New approaches to add status
Even when data is limited, the right techniques can help determine the sustainability of fish stocks
Photo: William Meppen
By Catherine Norwood
As researchers prepare for the update of the 2018 Status of Australian Fish Stocks (SAFS) reports in December, CSIRO fisheries scientist Malcolm Haddon has been training researchers to use new assessment techniques that may help reduce the number of ‘undefined’ species and stocks in the reports.
In 2016, almost 90 per cent (annually by both value and volume) of Australia’s commercially harvested fish were accounted for in the 83 species in the SAFS reports, which is coordinated and published by the FRDC. These 83 species make up 294 stocks or discrete fish populations, 75 per cent of which were characterised as ‘sustainable’. This represented 85 per cent of the total commercial harvest reported on in SAFS. However, 12 biological stocks, or 14.5 per cent, were ‘undefined’. The aim is to reduce the number of species categorised as ‘undefined’ in the next edition of the reports. Set to be released in December 2018, there will be 37 new species added, bringing the total to 120 species.
Malcolm Haddon says most of the main commercial species, which have quotas and formal assessment and management processes, have already been included in the SAFS reports.
Species that are being added are most likely to be non-target species that may be a byproduct of the targeted catch or may be part of more sporadically harvested fisheries or species.
This will make informative fisheries data more difficult to come by and increase the likelihood of an ‘undefined’ status. However, analysis techniques specifically designed for fisheries with data limitations offer ways to use what can be scant information to produce a defined resource status.
“In Australia we haven’t really tried to do assessments for fisheries with data limitations before, or if we have, we’ve come up with a ‘trigger’ catch that was assumed to be sustainable, and extra work would be needed to increase it. So this is a different process,” he says.
As part of efforts to reduce the ‘undefined’ entries, he led seven FRDC-funded training workshops, held in the Northern Territory, New South Wales, Tasmania, Victoria, South Australia, Western Australia and Queensland earlier this year.
Software he developed was provided with worked examples of real fisheries data as part of the training and participants brought their own state-based data for analysis using different techniques demonstrated during the workshops (see breakout).
Preliminary results during the workshops yielded several successes in terms of determining status. However, these findings will need to be verified through a process of ‘sensitivity’ testing, to see how the results change when the assumptions underpinning the analyses are changed. There will also be a peer review of the process and status, which is a crucial part of the SAFS science quality control procedures.Malcolm Haddon says the workshops also showed that some stocks were not able to be assessed; there simply was not enough useable information. “But now the analysts can defend their decision – why they have elected to call something undefined.”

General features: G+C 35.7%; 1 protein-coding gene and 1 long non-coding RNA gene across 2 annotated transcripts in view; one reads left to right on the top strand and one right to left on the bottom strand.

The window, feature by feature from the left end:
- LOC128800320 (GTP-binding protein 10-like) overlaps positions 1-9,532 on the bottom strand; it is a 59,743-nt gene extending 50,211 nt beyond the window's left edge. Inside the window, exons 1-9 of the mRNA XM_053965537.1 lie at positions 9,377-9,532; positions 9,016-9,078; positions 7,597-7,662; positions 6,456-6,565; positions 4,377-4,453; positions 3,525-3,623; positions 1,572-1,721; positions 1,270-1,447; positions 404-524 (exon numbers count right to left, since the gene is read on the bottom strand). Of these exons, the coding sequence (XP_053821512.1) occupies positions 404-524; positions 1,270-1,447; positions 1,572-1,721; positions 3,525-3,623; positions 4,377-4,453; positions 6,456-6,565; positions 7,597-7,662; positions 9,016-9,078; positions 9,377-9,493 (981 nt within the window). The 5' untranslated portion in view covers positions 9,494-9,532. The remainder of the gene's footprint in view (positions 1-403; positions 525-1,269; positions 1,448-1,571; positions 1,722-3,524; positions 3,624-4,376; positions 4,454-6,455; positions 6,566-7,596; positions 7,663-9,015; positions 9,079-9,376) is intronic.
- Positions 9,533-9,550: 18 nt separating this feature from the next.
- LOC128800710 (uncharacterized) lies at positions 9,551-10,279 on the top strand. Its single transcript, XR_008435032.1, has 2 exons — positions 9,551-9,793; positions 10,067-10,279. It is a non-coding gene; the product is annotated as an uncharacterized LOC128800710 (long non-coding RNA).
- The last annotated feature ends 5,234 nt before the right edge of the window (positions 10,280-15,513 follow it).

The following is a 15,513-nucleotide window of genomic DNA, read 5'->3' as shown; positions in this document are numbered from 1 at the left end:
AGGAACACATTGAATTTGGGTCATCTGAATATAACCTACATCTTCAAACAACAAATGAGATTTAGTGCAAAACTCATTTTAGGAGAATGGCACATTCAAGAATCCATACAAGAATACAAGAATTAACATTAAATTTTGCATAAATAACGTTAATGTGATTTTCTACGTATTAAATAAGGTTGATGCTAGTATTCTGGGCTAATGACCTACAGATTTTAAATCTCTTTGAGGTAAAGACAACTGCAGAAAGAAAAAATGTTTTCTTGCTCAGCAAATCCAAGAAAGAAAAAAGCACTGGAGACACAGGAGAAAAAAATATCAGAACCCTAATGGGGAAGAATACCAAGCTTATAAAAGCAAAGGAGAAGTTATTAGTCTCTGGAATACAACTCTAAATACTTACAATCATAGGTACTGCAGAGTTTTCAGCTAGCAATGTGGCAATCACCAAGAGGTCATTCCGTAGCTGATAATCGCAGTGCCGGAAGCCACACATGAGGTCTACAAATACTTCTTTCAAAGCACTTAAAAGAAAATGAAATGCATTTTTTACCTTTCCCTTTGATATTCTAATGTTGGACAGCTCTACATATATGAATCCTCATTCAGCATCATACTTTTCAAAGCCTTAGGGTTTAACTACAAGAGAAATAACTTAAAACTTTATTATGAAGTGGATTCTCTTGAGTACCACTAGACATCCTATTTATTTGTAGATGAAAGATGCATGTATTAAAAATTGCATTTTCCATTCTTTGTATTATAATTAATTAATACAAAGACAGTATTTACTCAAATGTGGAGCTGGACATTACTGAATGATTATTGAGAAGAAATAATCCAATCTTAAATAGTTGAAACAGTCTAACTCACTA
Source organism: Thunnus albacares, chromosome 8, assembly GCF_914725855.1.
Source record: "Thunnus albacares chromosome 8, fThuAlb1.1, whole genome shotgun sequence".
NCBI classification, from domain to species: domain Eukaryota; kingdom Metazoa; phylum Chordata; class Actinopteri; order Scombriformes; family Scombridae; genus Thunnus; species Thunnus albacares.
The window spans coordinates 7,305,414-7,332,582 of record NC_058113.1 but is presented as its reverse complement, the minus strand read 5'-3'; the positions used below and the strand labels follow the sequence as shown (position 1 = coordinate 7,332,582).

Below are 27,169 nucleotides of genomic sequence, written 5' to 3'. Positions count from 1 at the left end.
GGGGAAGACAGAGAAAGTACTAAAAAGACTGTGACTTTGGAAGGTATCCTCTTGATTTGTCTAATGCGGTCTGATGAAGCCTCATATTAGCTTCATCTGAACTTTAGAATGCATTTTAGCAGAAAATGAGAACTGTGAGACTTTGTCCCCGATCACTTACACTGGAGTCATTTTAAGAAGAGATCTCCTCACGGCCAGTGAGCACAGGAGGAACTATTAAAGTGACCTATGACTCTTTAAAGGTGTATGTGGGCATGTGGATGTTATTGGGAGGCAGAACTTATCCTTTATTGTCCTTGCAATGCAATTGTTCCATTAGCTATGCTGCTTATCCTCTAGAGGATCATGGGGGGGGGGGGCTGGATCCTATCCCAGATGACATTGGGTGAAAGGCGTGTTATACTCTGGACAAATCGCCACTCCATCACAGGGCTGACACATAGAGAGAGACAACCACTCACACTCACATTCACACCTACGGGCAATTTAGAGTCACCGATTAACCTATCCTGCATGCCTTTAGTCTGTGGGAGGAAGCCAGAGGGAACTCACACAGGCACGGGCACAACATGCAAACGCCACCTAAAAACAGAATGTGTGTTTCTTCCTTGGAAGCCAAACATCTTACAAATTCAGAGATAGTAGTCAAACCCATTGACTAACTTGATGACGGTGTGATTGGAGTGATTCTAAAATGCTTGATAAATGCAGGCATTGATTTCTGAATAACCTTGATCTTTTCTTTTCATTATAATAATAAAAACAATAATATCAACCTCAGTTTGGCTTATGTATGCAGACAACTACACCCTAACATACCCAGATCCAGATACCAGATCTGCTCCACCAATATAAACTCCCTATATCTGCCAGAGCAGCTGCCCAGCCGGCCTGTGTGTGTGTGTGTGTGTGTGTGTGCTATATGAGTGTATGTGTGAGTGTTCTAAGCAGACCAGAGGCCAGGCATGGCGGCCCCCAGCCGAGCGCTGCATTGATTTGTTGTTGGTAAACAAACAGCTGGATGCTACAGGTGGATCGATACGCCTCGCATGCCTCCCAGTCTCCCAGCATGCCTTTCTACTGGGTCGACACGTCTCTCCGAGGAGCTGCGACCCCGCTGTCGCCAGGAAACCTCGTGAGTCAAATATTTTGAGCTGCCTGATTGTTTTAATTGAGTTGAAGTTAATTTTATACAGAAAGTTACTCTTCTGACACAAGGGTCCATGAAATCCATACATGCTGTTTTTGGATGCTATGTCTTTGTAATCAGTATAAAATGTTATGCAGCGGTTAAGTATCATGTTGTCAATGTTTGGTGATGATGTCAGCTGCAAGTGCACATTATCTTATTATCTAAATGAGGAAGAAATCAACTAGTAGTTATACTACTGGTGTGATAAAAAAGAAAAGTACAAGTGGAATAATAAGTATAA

The workshops raised issues such as what constitutes a ‘negligible’ fishery – when catches by all fisheries are so low as to be considered negligible, and that inadequate information exists upon which to base a status classification – and what the minimum assessable stock is, or the minimum amount of data needed to assess a stock.
“For example, a 50-tonne fishery might sound quite significant, but spread across 2000 kilometres of coast it’s actually a tiny amount. And it could be made up of very few records,” Malcolm Haddon says.
“Despite this, if we have some data, we may still be able to come up with management advice and status for a species. And maintaining the productivity of our fish stocks is an important focus of the SAFS reports.”
Data-poor analysis techniques
Some of the techniques explored in the workshop, along with the kind of data they use, included:
- Catch–maximum sustainable yield (MSY)
This requires data on a series of catches over time but assumes that low catches are a result of reduced population size. When other factors such as management change, changes in fishing behaviour or fishing for other species may occur.
- Surplus production modelling
This requires data from a series of catches over time and an index of relative abundance (estimated volume of fish), which is often estimated using catch per unit effort (CPUE) in Australia.
- Age-structured production models
This requires a series of catches over time, CPUE (or another index of relative abundance), and additional biological information such as estimates of natural mortality, age at maturity and length and weight at age.
- simpleSA (simple stock assessment) and CEDE (catch effort and data exploration)
These use open-source software packages developed for data-poor fisheries. The packages, which integrate the previously described techniques, were demonstrated during the workshops.
Malcolm Haddon says simpleSA provided the basis for most of the analysis participants undertook, with the ongoing development of the software as the workshops progressed. It allows researchers to move from one analysis technique to another as more detail becomes available – from catch volumes, to catch rates, to the biological details of the species and the catch itself.
FRDC Research Code: 2017-102
Malcolm Haddon, 03 6232 5097, email@example.com